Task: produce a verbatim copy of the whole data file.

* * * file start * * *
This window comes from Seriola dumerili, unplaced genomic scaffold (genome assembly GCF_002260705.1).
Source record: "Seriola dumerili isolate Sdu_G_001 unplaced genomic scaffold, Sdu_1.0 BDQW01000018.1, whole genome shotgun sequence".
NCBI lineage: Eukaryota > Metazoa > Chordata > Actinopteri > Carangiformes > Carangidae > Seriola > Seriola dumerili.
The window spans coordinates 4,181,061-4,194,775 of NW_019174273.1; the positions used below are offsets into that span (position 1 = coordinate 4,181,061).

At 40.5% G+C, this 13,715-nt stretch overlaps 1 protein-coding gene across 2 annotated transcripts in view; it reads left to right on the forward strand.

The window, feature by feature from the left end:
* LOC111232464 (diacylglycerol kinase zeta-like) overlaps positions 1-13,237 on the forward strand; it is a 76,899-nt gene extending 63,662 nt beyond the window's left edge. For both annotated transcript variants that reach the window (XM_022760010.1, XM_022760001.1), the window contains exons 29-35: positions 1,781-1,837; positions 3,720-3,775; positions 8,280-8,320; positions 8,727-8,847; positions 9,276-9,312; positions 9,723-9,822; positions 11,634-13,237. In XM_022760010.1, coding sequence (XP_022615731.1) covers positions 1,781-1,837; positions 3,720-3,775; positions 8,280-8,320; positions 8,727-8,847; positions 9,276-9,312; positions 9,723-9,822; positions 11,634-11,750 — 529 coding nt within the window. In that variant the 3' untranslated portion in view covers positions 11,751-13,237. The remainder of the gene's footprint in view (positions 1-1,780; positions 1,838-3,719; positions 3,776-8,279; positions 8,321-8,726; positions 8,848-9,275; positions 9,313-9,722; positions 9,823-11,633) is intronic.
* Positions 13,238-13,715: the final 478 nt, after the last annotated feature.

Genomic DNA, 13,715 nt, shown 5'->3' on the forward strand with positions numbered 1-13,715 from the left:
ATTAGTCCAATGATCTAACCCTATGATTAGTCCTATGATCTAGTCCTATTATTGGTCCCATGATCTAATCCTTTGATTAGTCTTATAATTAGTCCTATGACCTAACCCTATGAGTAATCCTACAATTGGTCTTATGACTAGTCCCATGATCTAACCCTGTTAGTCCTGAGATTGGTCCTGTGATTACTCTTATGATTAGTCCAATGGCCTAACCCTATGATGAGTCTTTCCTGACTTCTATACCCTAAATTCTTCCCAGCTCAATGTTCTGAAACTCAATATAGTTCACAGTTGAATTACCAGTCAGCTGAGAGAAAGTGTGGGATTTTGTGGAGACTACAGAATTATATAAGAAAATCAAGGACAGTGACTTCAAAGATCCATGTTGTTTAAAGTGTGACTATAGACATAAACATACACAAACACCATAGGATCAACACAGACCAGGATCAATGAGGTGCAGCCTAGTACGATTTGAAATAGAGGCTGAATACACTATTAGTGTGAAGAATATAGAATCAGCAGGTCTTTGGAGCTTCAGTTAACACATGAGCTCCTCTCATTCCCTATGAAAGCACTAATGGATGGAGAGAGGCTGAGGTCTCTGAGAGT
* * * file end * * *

This window comes from Seriola dumerili, unplaced genomic scaffold (genome assembly GCF_002260705.1).
Source record: "Seriola dumerili isolate Sdu_G_001 unplaced genomic scaffold, Sdu_1.0 BDQW01000018.1, whole genome shotgun sequence".
NCBI lineage: Eukaryota > Metazoa > Chordata > Actinopteri > Carangiformes > Carangidae > Seriola > Seriola dumerili.
The window spans coordinates 4,181,061-4,194,775 of NW_019174273.1; the positions used below are offsets into that span (position 1 = coordinate 4,181,061).

At 40.5% G+C, this 13,715-nt stretch overlaps 1 protein-coding gene across 2 annotated transcripts in view; it reads left to right on the forward strand.

The window, feature by feature from the left end:
* LOC111232464 (diacylglycerol kinase zeta-like) overlaps positions 1-13,237 on the forward strand; it is a 76,899-nt gene extending 63,662 nt beyond the window's left edge. For both annotated transcript variants that reach the window (XM_022760010.1, XM_022760001.1), the window contains exons 29-35: positions 1,781-1,837; positions 3,720-3,775; positions 8,280-8,320; positions 8,727-8,847; positions 9,276-9,312; positions 9,723-9,822; positions 11,634-13,237. In XM_022760010.1, coding sequence (XP_022615731.1) covers positions 1,781-1,837; positions 3,720-3,775; positions 8,280-8,320; positions 8,727-8,847; positions 9,276-9,312; positions 9,723-9,822; positions 11,634-11,750 — 529 coding nt within the window. In that variant the 3' untranslated portion in view covers positions 11,751-13,237. The remainder of the gene's footprint in view (positions 1-1,780; positions 1,838-3,719; positions 3,776-8,279; positions 8,321-8,726; positions 8,848-9,275; positions 9,313-9,722; positions 9,823-11,633) is intronic.
* Positions 13,238-13,715: the final 478 nt, after the last annotated feature.

Genomic DNA, 13,715 nt, shown 5'->3' on the forward strand with positions numbered 1-13,715 from the left:
ATTAGTCCAATGATCTAACCCTATGATTAGTCCTATGATCTAGTCCTATTATTGGTCCCATGATCTAATCCTTTGATTAGTCTTATAATTAGTCCTATGACCTAACCCTATGAGTAATCCTACAATTGGTCTTATGACTAGTCCCATGATCTAACCCTGTTAGTCCTGAGATTGGTCCTGTGATTACTCTTATGATTAGTCCAATGGCCTAACCCTATGATGAGTCTTTCCTGACTTCTATACCCTAAATTCTTCCCAGCTCAATGTTCTGAAACTCAATATAGTTCACAGTTGAATTACCAGTCAGCTGAGAGAAAGTGTGGGATTTTGTGGAGACTACAGAATTATATAAGAAAATCAAGGACAGTGACTTCAAAGATCCATGTTGTTTAAAGTGTGACTATAGACATAAACATACACAAACACCATAGGATCAACACAGACCAGGATCAATGAGGTGCAGCCTAGTACGATTTGAAATAGAGGCTGAATACACTATTAGTGTGAAGAATATAGAATCAGCAGGTCTTTGGAGCTTCAGTTAACACATGAGCTCCTCTCATTCCCTATGAAAGCACTAATGGATGGAGAGAGGCTGAGGTCTCTGAGAGT